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Report on drugged driving: Yes, it's a problem, and growing

Drunk or drugged?

Maybe neither of course, but there's a fair chance that quite a few of the motorists you're sharing California roads with are compromised to some extent by either drugs or alcohol they have ingested.

How comforting is that?

In fact, and according to a report released recently by the national advocacy group Governors Highway Safety Association, close to 40 percent of all the people who died in car crashes across the country in 2013 had some level of alcohol or impairing drugs in their systems.

The GHSA report, which relies on data culled by the National Highway Traffic Safety Administration, stresses foremost the drug problem.

James Hedlund, the report's author, says that "it's time to pay more attention to drug-impaired driving." Hedlund notes that, while drunk driving "is still a big deal," far more research has been devoted to that topic over time than to the perils of motorists who are behind the wheel while drugged. More needs to be learned, he says, in order for states to develop policies, train police officers and implement tests to detect and measure drug-related impairment.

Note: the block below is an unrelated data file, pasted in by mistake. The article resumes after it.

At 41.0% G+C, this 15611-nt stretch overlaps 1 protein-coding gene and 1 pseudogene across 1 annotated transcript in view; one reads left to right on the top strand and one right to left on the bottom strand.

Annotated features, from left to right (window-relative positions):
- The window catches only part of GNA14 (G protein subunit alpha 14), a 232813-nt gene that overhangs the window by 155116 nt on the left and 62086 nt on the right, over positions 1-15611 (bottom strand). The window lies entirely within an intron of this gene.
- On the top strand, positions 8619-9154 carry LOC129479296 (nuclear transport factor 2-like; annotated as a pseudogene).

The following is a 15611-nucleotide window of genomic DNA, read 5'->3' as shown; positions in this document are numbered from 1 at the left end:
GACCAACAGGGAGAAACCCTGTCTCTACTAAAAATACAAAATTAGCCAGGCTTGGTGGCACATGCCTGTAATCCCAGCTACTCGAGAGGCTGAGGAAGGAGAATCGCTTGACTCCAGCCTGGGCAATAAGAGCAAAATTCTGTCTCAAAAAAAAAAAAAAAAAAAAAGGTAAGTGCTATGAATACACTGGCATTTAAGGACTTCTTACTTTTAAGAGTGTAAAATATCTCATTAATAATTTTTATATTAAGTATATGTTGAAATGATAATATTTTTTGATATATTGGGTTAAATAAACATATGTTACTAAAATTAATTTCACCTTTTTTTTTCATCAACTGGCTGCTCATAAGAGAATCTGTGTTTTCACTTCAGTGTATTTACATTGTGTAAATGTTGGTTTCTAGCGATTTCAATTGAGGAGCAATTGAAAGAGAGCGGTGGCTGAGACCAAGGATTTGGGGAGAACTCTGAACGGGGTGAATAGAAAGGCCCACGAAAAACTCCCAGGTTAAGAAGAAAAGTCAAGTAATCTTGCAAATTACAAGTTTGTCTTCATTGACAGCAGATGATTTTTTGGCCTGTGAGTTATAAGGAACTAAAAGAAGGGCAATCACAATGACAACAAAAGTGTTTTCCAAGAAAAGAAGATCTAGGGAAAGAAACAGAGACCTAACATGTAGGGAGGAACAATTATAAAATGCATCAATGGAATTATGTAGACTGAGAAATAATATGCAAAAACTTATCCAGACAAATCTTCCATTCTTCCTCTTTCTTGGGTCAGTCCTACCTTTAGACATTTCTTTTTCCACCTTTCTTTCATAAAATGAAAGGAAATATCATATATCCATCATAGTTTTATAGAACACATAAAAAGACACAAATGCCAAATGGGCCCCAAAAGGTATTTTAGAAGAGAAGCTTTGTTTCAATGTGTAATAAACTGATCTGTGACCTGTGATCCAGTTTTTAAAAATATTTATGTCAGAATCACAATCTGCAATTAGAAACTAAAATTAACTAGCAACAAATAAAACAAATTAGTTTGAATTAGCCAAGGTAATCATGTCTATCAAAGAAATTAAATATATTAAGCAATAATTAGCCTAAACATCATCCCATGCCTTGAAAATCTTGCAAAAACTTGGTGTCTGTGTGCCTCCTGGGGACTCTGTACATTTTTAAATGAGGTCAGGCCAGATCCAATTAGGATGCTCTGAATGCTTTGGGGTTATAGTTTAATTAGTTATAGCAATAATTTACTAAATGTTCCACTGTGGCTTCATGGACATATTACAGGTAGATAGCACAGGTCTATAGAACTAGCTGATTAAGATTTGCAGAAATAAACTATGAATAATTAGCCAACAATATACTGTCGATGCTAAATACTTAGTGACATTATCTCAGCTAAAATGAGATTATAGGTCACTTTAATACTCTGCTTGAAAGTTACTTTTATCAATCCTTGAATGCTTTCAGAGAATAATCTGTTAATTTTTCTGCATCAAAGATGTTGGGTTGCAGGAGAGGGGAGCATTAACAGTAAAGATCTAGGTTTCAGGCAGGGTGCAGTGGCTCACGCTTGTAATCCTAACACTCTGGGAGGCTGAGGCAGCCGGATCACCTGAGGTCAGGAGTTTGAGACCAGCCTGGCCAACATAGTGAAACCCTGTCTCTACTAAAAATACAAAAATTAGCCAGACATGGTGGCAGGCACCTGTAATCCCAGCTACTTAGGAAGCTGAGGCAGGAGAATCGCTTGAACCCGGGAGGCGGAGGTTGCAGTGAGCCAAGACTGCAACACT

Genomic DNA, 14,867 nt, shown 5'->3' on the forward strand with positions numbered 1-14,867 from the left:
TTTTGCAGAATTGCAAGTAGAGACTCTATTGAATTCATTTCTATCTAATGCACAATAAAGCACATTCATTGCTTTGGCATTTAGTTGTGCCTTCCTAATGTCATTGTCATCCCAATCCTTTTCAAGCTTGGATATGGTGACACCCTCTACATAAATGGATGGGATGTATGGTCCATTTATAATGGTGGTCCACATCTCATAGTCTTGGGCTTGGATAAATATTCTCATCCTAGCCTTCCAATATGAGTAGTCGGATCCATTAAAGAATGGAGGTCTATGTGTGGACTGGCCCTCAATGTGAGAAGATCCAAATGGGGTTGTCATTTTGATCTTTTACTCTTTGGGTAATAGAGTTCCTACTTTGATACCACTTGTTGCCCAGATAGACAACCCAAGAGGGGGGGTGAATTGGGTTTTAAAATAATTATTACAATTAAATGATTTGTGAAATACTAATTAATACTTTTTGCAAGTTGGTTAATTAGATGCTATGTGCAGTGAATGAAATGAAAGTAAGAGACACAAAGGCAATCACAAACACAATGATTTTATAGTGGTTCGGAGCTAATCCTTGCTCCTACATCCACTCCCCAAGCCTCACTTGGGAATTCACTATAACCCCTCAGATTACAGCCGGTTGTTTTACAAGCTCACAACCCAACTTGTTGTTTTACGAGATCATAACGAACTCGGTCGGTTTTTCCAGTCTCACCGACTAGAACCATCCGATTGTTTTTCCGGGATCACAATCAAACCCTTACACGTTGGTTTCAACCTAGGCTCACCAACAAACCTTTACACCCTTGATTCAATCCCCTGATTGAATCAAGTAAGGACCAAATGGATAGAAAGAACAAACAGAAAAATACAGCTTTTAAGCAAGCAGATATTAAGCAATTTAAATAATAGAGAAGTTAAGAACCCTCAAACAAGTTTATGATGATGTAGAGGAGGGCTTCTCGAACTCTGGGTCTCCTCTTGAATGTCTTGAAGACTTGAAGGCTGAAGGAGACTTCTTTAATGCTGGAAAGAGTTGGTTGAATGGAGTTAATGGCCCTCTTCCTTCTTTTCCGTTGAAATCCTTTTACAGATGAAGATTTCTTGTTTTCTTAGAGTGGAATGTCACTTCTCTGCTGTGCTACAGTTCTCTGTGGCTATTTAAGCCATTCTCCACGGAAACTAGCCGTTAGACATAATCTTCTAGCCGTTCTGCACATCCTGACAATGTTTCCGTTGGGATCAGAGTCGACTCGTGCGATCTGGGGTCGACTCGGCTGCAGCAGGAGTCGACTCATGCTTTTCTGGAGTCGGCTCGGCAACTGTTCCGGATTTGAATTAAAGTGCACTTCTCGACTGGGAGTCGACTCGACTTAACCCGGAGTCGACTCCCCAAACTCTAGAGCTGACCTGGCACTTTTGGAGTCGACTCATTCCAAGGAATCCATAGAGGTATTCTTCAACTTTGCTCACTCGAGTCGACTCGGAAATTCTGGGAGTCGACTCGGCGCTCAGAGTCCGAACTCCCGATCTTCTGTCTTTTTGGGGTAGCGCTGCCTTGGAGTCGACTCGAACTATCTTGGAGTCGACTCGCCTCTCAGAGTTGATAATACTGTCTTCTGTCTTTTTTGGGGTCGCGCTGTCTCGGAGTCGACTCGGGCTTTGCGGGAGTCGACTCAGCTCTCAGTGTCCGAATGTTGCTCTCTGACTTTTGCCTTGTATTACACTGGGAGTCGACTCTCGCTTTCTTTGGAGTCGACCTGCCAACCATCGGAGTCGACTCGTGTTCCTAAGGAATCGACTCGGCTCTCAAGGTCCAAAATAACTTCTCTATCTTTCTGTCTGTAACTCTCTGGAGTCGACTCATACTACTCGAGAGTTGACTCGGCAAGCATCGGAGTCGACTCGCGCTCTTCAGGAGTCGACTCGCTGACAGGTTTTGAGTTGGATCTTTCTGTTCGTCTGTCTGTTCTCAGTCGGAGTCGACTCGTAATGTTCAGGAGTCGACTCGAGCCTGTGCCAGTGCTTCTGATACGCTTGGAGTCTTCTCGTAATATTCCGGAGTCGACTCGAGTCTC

The number of drug-impaired drivers has definitely increased in the past few years, states the GHSA report, and this is obviously concerning to California and national traffic safety officials and enforcement authorities. Researchers say that about 12.4 percent of motorists tested positive for marijuana and other illegal drugs in 2007. By last year, that number had risen to more than 15 percent.

Take care, conscientious motorists. There are obviously a lot of drunk and stoned drivers behind the wheel on state and national roadways.

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